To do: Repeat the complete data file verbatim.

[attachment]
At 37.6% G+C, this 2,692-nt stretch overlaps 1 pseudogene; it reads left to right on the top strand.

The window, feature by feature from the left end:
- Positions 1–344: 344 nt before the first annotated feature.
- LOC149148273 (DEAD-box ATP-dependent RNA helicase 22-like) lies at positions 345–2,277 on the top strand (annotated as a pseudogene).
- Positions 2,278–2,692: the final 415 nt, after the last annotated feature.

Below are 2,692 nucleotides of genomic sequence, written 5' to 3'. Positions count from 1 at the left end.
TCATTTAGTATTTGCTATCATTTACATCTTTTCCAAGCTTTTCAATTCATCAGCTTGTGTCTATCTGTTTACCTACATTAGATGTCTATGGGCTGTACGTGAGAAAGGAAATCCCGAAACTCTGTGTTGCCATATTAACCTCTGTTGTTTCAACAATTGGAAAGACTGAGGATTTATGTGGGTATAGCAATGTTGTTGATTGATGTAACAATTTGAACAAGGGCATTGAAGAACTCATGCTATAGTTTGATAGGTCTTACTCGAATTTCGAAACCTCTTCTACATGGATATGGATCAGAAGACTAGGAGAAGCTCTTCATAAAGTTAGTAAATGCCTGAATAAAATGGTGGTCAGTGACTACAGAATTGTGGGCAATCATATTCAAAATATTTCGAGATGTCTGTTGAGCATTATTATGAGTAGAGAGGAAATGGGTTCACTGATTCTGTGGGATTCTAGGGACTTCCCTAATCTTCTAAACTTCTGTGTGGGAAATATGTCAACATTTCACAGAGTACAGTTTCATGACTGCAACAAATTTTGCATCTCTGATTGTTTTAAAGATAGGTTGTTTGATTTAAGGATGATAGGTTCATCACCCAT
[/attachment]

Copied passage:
At 37.6% G+C, this 2,692-nt stretch overlaps 1 pseudogene; it reads left to right on the top strand.

The window, feature by feature from the left end:
- Positions 1–344: 344 nt before the first annotated feature.
- LOC149148273 (DEAD-box ATP-dependent RNA helicase 22-like) lies at positions 345–2,277 on the top strand (annotated as a pseudogene).
- Positions 2,278–2,692: the final 415 nt, after the last annotated feature.

Below are 2,692 nucleotides of genomic sequence, written 5' to 3'. Positions count from 1 at the left end.
TCATTTAGTATTTGCTATCATTTACATCTTTTCCAAGCTTTTCAATTCATCAGCTTGTGTCTATCTGTTTACCTACATTAGATGTCTATGGGCTGTACGTGAGAAAGGAAATCCCGAAACTCTGTGTTGCCATATTAACCTCTGTTGTTTCAACAATTGGAAAGACTGAGGATTTATGTGGGTATAGCAATGTTGTTGATTGATGTAACAATTTGAACAAGGGCATTGAAGAACTCATGCTATAGTTTGATAGGTCTTACTCGAATTTCGAAACCTCTTCTACATGGATATGGATCAGAAGACTAGGAGAAGCTCTTCATAAAGTTAGTAAATGCCTGAATAAAATGGTGGTCAGTGACTACAGAATTGTGGGCAATCATATTCAAAATATTTCGAGATGTCTGTTGAGCATTATTATGAGTAGAGAGGAAATGGGTTCACTGATTCTGTGGGATTCTAGGGACTTCCCTAATCTTCTAAACTTCTGTGTGGGAAATATGTCAACATTTCACAGAGTACAGTTTCATGACTGCAACAAATTTTGCATCTCTGATTGTTTTAAAGATAGGTTGTTTGATTTAAGGATGATAGGTTCATCACCCAT